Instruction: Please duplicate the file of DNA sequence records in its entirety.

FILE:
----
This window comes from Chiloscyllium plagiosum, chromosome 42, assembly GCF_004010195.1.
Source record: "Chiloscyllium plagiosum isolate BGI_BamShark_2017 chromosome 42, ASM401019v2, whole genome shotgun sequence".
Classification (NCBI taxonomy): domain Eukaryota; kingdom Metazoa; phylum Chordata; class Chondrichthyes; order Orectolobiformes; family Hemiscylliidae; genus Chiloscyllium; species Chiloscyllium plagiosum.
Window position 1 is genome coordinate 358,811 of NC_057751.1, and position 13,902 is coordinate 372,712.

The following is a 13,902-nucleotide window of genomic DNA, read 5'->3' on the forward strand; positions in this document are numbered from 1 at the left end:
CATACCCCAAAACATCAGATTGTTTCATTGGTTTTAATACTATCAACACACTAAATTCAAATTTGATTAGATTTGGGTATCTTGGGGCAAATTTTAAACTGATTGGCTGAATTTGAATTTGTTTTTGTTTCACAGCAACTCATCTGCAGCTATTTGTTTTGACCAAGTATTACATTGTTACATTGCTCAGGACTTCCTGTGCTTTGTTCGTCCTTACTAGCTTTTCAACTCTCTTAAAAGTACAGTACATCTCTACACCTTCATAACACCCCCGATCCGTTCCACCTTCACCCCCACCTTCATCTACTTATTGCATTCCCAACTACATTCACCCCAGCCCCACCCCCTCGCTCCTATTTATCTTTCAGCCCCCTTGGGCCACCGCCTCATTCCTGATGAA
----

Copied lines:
This window comes from Chiloscyllium plagiosum, chromosome 42, assembly GCF_004010195.1.
Source record: "Chiloscyllium plagiosum isolate BGI_BamShark_2017 chromosome 42, ASM401019v2, whole genome shotgun sequence".
Classification (NCBI taxonomy): domain Eukaryota; kingdom Metazoa; phylum Chordata; class Chondrichthyes; order Orectolobiformes; family Hemiscylliidae; genus Chiloscyllium; species Chiloscyllium plagiosum.
Window position 1 is genome coordinate 358,811 of NC_057751.1, and position 13,902 is coordinate 372,712.

The following is a 13,902-nucleotide window of genomic DNA, read 5'->3' on the forward strand; positions in this document are numbered from 1 at the left end:
CATACCCCAAAACATCAGATTGTTTCATTGGTTTTAATACTATCAACACACTAAATTCAAATTTGATTAGATTTGGGTATCTTGGGGCAAATTTTAAACTGATTGGCTGAATTTGAATTTGTTTTTGTTTCACAGCAACTCATCTGCAGCTATTTGTTTTGACCAAGTATTACATTGTTACATTGCTCAGGACTTCCTGTGCTTTGTTCGTCCTTACTAGCTTTTCAACTCTCTTAAAAGTACAGTACATCTCTACACCTTCATAACACCCCCGATCCGTTCCACCTTCACCCCCACCTTCATCTACTTATTGCATTCCCAACTACATTCACCCCAGCCCCACCCCCTCGCTCCTATTTATCTTTCAGCCCCCTTGGGCCACCGCCTCATTCCTGATGAA